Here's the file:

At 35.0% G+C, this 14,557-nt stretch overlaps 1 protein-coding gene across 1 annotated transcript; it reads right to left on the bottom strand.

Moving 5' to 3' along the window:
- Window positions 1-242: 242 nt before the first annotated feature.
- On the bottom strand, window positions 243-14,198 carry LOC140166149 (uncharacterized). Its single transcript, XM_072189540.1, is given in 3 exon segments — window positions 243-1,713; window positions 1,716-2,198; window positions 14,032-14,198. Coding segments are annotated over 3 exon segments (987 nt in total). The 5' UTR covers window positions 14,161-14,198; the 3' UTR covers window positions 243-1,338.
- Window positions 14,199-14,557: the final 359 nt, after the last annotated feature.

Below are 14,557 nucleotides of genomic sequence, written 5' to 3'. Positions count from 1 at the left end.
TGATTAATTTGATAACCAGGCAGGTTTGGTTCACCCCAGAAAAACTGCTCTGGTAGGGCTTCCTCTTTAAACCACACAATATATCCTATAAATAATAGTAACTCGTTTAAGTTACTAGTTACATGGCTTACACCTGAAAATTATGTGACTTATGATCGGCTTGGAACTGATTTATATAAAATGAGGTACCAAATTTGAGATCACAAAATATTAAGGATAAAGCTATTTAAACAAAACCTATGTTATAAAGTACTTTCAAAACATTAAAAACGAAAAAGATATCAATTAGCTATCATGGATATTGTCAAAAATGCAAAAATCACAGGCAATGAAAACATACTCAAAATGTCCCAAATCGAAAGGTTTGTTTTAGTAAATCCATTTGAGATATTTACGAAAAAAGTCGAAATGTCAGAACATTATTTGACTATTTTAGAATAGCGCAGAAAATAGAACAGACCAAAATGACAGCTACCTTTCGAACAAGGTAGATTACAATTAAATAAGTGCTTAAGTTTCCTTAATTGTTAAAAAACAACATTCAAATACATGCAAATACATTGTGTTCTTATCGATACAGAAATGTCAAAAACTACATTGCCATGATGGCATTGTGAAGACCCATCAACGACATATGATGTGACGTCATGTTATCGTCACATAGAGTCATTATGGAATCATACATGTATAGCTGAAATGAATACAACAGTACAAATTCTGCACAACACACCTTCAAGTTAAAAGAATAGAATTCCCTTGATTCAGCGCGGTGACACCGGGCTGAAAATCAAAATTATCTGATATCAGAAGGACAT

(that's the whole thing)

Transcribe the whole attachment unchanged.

At 35.0% G+C, this 14,557-nt stretch overlaps 1 protein-coding gene across 1 annotated transcript; it reads right to left on the bottom strand.

Moving 5' to 3' along the window:
- Window positions 1-242: 242 nt before the first annotated feature.
- On the bottom strand, window positions 243-14,198 carry LOC140166149 (uncharacterized). Its single transcript, XM_072189540.1, is given in 3 exon segments — window positions 243-1,713; window positions 1,716-2,198; window positions 14,032-14,198. Coding segments are annotated over 3 exon segments (987 nt in total). The 5' UTR covers window positions 14,161-14,198; the 3' UTR covers window positions 243-1,338.
- Window positions 14,199-14,557: the final 359 nt, after the last annotated feature.

Below are 14,557 nucleotides of genomic sequence, written 5' to 3'. Positions count from 1 at the left end.
TGATTAATTTGATAACCAGGCAGGTTTGGTTCACCCCAGAAAAACTGCTCTGGTAGGGCTTCCTCTTTAAACCACACAATATATCCTATAAATAATAGTAACTCGTTTAAGTTACTAGTTACATGGCTTACACCTGAAAATTATGTGACTTATGATCGGCTTGGAACTGATTTATATAAAATGAGGTACCAAATTTGAGATCACAAAATATTAAGGATAAAGCTATTTAAACAAAACCTATGTTATAAAGTACTTTCAAAACATTAAAAACGAAAAAGATATCAATTAGCTATCATGGATATTGTCAAAAATGCAAAAATCACAGGCAATGAAAACATACTCAAAATGTCCCAAATCGAAAGGTTTGTTTTAGTAAATCCATTTGAGATATTTACGAAAAAAGTCGAAATGTCAGAACATTATTTGACTATTTTAGAATAGCGCAGAAAATAGAACAGACCAAAATGACAGCTACCTTTCGAACAAGGTAGATTACAATTAAATAAGTGCTTAAGTTTCCTTAATTGTTAAAAAACAACATTCAAATACATGCAAATACATTGTGTTCTTATCGATACAGAAATGTCAAAAACTACATTGCCATGATGGCATTGTGAAGACCCATCAACGACATATGATGTGACGTCATGTTATCGTCACATAGAGTCATTATGGAATCATACATGTATAGCTGAAATGAATACAACAGTACAAATTCTGCACAACACACCTTCAAGTTAAAAGAATAGAATTCCCTTGATTCAGCGCGGTGACACCGGGCTGAAAATCAAAATTATCTGATATCAGAAGGACAT